[ibogaine] On mental health testing

Preston Peet ptpeet at nyc.rr.com
Sun Aug 1 16:44:42 EDT 2004


Jim wrote >As "The Who" would say: "Meet the new boss, same as the old boss,
damn it we got fooled again."  Nothing's gonna change.<

And from the article I've pasted below >These are the kinds of people Kerry
hangs out with: the fried-egg guy.<

Have to say I'm still thinking along the same lines as Jim here. And to be
very honest, I'm a little surprised at how many people on both this list and
the DrugWar list are supporting the same new boss again this time around,
without hesitation, because, well, this same new boss is "better" than Bush-
LOL!
(That's an extremely sad LOL.)
Seriously, how many times are we going to simply roll over and choose the
"lesser" (uhhh, we hope anyway) of two evil guys? Does anyone really believe
that Kerry is going to somehow turn things around and make us all safe and
secure in our homes and bodies from invasion from the forces of evil- the
prohibitionists, of all stripes?
I can't see it, though I'm wishing with all my heart I could.
See:

http://www.nypress.com/17/30/news&columns/MattTaibbi.cfm

NARC PARTY
This is your convention on drugs.

By Matt Taibbi
Remember Super Tuesday? John Kerry was in Washington that day, in a dark,
depressing shopping mall called the Old Post Office Pavilion. Flanked by his
family and about 1200 Washington insiders who had arrived early to formally
kiss his ass, Kerry, mouth all Chiclets, gave a smug acceptance speech and
gleefully cracked the proverbial champagne magnum on the S.S. Foregone
Conclusion, which comes into port in Boston this week.
I was about 15 yards from Kerry during his Super Tuesday speech, just to his
left, in the press section. I was at the stage of my campaign-trail work
where I was actually pretending, in public, to "cover" the campaign so that
the other reporters would not catch on to what was going on in my mind.
After about three weeks on the bus with Kerry, I was in a state of almost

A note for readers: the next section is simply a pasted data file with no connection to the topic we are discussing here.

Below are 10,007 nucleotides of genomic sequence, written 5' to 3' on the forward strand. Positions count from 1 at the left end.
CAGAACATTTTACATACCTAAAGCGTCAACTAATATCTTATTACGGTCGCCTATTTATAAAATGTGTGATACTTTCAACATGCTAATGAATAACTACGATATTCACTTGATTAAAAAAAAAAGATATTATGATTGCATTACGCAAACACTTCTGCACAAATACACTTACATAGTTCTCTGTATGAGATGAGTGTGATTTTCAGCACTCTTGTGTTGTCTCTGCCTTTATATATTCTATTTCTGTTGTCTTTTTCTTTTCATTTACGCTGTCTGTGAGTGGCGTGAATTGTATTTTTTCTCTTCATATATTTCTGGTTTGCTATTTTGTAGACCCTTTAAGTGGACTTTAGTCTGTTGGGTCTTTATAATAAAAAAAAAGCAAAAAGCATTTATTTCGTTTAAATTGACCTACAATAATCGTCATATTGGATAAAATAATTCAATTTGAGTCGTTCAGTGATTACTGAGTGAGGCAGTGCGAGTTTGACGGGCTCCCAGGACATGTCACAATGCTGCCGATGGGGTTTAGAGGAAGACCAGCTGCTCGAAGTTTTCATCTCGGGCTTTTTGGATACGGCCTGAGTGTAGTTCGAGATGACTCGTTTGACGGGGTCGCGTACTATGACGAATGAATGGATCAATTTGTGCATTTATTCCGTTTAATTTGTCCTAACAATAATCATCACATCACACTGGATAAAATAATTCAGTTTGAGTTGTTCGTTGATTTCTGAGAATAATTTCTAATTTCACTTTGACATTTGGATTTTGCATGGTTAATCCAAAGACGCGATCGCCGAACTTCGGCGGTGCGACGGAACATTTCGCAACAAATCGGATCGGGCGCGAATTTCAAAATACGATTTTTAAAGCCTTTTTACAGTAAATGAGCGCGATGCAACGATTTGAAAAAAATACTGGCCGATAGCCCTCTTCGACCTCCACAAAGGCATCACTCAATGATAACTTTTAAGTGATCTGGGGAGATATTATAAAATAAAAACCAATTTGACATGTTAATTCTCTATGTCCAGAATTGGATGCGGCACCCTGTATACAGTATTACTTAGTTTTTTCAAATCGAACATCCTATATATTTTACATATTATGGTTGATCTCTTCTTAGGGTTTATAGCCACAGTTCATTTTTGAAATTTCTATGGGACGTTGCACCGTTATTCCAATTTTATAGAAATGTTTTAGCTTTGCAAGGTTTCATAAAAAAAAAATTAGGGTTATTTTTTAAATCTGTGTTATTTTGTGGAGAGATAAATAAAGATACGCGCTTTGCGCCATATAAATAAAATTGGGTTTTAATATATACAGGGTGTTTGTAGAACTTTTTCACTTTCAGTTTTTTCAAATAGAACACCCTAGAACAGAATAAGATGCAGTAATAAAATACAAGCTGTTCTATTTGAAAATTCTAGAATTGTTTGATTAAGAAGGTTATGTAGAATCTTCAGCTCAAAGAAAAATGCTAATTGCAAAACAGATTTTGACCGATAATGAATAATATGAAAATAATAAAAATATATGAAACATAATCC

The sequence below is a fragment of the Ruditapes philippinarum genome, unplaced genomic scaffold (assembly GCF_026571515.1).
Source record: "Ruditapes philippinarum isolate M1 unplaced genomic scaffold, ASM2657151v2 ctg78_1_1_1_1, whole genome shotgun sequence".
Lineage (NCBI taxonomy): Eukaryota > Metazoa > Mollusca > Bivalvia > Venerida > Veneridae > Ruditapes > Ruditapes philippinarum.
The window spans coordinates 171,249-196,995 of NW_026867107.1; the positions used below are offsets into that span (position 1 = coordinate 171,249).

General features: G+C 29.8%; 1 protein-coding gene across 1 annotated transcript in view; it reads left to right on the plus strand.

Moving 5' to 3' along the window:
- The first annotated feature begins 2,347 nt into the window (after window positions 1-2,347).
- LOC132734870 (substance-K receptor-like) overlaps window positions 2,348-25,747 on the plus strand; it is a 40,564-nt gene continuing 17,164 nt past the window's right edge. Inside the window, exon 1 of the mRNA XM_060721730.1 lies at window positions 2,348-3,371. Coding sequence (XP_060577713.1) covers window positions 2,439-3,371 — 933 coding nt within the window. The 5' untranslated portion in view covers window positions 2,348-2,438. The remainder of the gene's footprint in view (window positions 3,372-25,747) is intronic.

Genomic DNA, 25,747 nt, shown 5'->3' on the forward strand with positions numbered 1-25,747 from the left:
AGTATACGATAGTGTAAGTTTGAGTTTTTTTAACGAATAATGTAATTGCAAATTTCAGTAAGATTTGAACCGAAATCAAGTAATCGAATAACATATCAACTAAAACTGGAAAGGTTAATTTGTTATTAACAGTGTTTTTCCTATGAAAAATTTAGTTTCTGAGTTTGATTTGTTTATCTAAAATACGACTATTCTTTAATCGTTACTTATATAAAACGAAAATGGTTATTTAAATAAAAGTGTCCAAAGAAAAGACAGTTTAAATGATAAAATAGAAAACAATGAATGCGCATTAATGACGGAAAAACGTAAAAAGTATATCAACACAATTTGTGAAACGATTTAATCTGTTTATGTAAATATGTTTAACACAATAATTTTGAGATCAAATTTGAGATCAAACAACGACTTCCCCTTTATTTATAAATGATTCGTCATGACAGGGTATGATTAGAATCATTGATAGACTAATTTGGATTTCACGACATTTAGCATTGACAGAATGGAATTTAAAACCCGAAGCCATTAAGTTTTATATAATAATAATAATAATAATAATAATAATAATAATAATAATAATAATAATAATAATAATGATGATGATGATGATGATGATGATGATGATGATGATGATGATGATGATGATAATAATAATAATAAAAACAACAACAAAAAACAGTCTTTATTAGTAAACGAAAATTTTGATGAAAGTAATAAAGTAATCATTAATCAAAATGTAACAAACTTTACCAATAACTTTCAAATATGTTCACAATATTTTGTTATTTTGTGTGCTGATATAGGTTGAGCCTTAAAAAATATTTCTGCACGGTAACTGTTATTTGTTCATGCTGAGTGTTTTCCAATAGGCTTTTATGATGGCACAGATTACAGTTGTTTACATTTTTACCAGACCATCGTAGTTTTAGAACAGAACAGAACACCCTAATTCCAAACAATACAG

complete mental paralysis. It was almost like a state of amnesia, or the
annihilating early onset of schizophrenic illness, brought on by some deeply
traumatic experience-like watching your father butcher your mother to death,
or catching your wife screaming with pleasure in bed with Hitler.
To this day I can't describe what brought it on, although I'm sure it had
something to do with the campaign. I only remember that I was at Kerry's
Super Tuesday speech in body only. On the outside I was just trying to get
through the motions, while inside I struggled to put the pieces back
together. As Kerry began his speech, I stared at the podium with blank eyes.
And just then, someone behind me to my left tapped me on the shoulder.
I turned around. A short, bald man with maniacal eyes extended his hand,
breathing loudly through his mouth.
"Isn't this great?" he said.
"I guess," I said.
"Bob Weiner," he said.
I shook his hand. "Matt Taibbi," I replied.
He smiled proudly. "I'm with the Office of National Drug Control Policy," he
said. "Well, I used to be, anyway. Used to be the Communications Director. I
worked with Barry McCaffrey!"
"Oh," I said, recoiling a little. "No shit."
"Yeah, no shit!" he said. "What do you do, Matt?"
"I'm working for Rolling Stone."
"Oh," he said. "Good magazine. We did some things with you folks a couple of
years ago."
In the state I was in, it suddenly seemed entirely possible that the
ostensibly countercultural Rolling Stone was in some kind of cooperative,
collusive arrangement with the White House Drug Czar. It later turned out
that Weiner was referring to some RS pro-legalization article that he had